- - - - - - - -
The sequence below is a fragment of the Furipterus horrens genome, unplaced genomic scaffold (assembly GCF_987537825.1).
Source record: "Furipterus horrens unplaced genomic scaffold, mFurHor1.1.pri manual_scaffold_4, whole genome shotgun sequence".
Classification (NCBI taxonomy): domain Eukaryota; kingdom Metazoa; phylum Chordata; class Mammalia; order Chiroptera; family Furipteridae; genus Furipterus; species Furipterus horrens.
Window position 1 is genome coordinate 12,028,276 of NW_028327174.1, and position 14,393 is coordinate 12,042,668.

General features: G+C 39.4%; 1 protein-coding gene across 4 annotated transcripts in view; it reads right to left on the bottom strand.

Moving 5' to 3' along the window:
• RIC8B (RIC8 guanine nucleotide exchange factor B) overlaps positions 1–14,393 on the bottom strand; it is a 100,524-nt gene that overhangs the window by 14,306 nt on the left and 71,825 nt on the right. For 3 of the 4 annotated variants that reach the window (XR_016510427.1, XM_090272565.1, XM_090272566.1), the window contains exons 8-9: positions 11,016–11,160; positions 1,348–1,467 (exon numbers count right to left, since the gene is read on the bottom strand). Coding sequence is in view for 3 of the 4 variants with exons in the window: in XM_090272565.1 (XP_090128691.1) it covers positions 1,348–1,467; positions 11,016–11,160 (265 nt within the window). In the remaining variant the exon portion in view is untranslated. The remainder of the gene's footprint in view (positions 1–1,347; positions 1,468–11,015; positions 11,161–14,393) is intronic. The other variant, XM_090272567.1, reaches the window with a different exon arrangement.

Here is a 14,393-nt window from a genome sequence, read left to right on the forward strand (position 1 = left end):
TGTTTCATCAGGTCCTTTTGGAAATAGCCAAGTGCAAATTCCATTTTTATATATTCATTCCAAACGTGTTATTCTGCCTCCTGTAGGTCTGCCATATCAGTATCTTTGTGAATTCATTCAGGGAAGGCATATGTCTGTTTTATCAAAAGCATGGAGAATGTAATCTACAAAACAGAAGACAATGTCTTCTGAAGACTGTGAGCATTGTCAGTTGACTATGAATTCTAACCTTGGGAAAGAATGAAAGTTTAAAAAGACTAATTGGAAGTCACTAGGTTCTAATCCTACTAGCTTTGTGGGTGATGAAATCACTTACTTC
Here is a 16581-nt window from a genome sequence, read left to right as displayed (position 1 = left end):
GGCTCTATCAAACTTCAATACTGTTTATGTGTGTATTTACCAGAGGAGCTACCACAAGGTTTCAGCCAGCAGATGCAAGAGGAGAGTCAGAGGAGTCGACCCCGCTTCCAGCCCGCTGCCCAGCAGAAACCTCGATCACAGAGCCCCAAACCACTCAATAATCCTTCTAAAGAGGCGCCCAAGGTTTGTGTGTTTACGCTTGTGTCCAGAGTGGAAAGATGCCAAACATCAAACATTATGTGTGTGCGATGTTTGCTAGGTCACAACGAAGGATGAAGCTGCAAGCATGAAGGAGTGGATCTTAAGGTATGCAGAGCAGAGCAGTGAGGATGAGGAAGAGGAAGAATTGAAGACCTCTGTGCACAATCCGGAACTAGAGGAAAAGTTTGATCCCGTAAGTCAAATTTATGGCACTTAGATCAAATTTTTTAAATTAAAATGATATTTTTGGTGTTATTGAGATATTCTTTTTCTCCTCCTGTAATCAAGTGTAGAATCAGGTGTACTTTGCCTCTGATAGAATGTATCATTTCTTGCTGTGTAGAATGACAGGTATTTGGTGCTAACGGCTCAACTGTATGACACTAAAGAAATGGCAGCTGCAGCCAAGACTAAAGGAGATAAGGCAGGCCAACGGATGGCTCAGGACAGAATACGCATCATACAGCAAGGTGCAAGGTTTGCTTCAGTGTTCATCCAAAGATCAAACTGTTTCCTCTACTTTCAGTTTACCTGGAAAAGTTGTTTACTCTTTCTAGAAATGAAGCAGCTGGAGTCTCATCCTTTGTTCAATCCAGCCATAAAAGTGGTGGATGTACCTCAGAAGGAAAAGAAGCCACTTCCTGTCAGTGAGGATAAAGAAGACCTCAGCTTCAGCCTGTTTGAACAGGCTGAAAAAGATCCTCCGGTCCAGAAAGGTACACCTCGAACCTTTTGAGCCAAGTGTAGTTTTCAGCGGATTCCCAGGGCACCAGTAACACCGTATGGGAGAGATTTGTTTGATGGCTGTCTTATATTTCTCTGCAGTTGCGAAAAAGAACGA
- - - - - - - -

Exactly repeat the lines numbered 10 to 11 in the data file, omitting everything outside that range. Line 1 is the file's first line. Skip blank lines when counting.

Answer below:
Here is a 16581-nt window from a genome sequence, read left to right as displayed (position 1 = left end):
GGCTCTATCAAACTTCAATACTGTTTATGTGTGTATTTACCAGAGGAGCTACCACAAGGTTTCAGCCAGCAGATGCAAGAGGAGAGTCAGAGGAGTCGACCCCGCTTCCAGCCCGCTGCCCAGCAGAAACCTCGATCACAGAGCCCCAAACCACTCAATAATCCTTCTAAAGAGGCGCCCAAGGTTTGTGTGTTTACGCTTGTGTCCAGAGTGGAAAGATGCCAAACATCAAACATTATGTGTGTGCGATGTTTGCTAGGTCACAACGAAGGATGAAGCTGCAAGCATGAAGGAGTGGATCTTAAGGTATGCAGAGCAGAGCAGTGAGGATGAGGAAGAGGAAGAATTGAAGACCTCTGTGCACAATCCGGAACTAGAGGAAAAGTTTGATCCCGTAAGTCAAATTTATGGCACTTAGATCAAATTTTTTAAATTAAAATGATATTTTTGGTGTTATTGAGATATTCTTTTTCTCCTCCTGTAATCAAGTGTAGAATCAGGTGTACTTTGCCTCTGATAGAATGTATCATTTCTTGCTGTGTAGAATGACAGGTATTTGGTGCTAACGGCTCAACTGTATGACACTAAAGAAATGGCAGCTGCAGCCAAGACTAAAGGAGATAAGGCAGGCCAACGGATGGCTCAGGACAGAATACGCATCATACAGCAAGGTGCAAGGTTTGCTTCAGTGTTCATCCAAAGATCAAACTGTTTCCTCTACTTTCAGTTTACCTGGAAAAGTTGTTTACTCTTTCTAGAAATGAAGCAGCTGGAGTCTCATCCTTTGTTCAATCCAGCCATAAAAGTGGTGGATGTACCTCAGAAGGAAAAGAAGCCACTTCCTGTCAGTGAGGATAAAGAAGACCTCAGCTTCAGCCTGTTTGAACAGGCTGAAAAAGATCCTCCGGTCCAGAAAGGTACACCTCGAACCTTTTGAGCCAAGTGTAGTTTTCAGCGGATTCCCAGGGCACCAGTAACACCGTATGGGAGAGATTTGTTTGATGGCTGTCTTATATTTCTCTGCAGTTGCGAAAAAGAACGA